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Thread: Unemployment Rate Set To Plunge As Bill To Restore Jobless Benefits Fails To Pass Sen

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    Unemployment Rate Set To Plunge As Bill To Restore Jobless Benefits Fails To Pass Sen

    'Following last week's surprising passage of the preliminary approval to extend emergency unemployment claims, i.e. emergency jobless claims, for 3 months, when six republicans sided with democrats and gave approval to the original $6.4 billion legislation, there was an expectation that up to 1.4 million Americans would get their benefits extended once again (despite the so-called recovery in the economy, and the job market, instead of just all time high S&P500). Moments ago such hopes were dashed, when a Senate plan to restore long-term jobless benefits hit a wall Tuesday after Republicans withdrew their support amid complaints over cost and other issues.

    The $18 billion bill, which would restore the benefits through the end of 2014, failed to clear a key test vote. Senate Majority Leader Harry Reid needed to attract 60 senators to move the bill forward, but the bill stalled on a 52-48 vote.

    No Republicans voted in favor.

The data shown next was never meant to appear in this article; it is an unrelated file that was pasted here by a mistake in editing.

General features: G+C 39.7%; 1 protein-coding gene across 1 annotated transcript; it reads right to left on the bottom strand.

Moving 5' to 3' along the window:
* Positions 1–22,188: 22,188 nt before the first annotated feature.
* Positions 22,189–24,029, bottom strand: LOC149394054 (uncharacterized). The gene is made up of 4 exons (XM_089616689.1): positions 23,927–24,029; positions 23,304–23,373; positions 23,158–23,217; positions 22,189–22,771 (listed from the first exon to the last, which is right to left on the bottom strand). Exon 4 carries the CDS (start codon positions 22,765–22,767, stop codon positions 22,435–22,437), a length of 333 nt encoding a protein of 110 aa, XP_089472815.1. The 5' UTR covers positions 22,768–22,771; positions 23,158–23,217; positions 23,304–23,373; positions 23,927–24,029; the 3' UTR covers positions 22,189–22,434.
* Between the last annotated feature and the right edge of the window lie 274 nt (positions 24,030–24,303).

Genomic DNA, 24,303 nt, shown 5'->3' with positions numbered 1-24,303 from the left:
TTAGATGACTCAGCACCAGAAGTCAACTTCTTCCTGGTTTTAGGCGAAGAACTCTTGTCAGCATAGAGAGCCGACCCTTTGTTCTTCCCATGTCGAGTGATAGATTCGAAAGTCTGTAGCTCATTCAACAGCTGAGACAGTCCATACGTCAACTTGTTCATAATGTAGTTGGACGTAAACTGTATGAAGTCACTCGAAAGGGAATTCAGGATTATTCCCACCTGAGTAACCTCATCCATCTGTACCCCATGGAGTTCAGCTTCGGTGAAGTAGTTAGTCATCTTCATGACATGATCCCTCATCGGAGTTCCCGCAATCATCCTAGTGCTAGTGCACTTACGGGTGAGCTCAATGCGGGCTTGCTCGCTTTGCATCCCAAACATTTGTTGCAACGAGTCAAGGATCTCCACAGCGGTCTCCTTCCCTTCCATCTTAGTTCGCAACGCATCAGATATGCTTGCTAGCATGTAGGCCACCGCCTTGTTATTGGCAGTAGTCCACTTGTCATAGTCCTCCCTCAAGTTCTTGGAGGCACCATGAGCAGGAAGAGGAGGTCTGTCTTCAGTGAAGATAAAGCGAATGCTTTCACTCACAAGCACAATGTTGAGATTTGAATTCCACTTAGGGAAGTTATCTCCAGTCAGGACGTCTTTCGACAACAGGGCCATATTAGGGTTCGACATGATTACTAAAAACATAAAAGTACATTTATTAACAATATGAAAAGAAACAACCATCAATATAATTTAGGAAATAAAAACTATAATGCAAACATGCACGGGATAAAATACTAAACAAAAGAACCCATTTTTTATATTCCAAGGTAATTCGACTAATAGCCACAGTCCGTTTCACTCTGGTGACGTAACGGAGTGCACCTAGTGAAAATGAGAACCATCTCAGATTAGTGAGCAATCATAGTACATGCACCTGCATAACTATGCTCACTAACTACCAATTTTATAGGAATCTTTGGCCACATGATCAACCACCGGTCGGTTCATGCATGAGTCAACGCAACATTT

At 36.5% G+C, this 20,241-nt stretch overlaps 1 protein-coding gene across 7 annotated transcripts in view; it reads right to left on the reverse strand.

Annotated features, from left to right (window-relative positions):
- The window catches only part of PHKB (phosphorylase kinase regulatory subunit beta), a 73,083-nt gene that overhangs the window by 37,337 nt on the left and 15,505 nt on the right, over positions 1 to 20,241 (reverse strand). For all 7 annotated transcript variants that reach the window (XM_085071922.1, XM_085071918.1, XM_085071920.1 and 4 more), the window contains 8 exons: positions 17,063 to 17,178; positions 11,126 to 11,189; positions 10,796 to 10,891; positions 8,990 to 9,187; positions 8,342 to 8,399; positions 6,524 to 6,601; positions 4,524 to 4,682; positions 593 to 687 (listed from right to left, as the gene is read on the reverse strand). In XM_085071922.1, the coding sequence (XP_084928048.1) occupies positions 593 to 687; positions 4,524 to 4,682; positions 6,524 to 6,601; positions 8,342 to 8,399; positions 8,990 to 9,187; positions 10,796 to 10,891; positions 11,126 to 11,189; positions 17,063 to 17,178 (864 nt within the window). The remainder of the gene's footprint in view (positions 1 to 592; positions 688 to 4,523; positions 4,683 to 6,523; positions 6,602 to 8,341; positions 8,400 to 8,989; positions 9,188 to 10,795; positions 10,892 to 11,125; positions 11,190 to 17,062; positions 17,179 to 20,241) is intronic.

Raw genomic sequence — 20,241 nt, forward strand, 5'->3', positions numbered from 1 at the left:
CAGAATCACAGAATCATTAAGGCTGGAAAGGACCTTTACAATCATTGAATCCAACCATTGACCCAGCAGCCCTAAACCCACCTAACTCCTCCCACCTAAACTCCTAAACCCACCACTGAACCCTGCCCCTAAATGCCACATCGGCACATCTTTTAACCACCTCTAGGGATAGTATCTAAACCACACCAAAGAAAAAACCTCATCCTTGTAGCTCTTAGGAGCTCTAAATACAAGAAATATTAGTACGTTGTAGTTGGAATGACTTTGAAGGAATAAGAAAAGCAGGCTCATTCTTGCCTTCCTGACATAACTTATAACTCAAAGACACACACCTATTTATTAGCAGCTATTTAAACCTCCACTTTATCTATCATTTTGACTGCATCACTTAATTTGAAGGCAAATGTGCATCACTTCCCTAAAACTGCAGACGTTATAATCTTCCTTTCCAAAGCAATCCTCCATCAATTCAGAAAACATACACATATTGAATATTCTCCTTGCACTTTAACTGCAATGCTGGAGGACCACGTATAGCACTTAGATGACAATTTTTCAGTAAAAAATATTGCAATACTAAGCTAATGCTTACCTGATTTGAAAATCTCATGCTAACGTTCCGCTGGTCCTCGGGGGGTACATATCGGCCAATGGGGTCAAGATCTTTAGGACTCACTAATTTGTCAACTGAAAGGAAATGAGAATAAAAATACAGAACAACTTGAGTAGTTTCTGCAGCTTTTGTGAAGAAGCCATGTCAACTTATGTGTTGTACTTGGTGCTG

What happened between then and now, and why did those republicans revert back to the party line?

    Reid lost their support when he amended the bill and failed to come up with a plan to offset the cost within 10 years.

    "It doesn't look good," Maine GOP Sen. Susan Collins said before the vote and after a meeting with Reid.

    Collins and Nevada GOP Sen. Dean Heller unsuccessfully proposed that Reid go back to the three-month extension. "We're back to ground zero," Heller said.

    The senators are expected to return to the negotiating table. The GOP-controlled House has yet to vote on extending the benefits.

    Reid postponed a prior vote Monday night upon realizing he didn't have enough support and said he needed time to talk with members of both parties.
    It almost makes one wonder if Reid isn't trying to sabotage his own legislation. Whatever the answer, it increasingly seems that no law, retroactive or otherwise, will pass before the end of the month, which also means that up to (a record) 1.4 million Americans will fall out of the labor force, in addition to the now traditional 200K-600K people who quietly exit the labor pool every month. Which also means that, as we explained previously, since the impact on the unemployment rate could be as high as 0.8% from just the EUC expiration alone, that the unemployment rate for January could crash to under 6% just as the economy is starting to really backslide, as shown by the recent horrendous data from retailers across the board.'

    Unemployment Rate Set To Plunge As Bill To Restore Jobless Benefits Fails To Pass Senate | Zero Hedge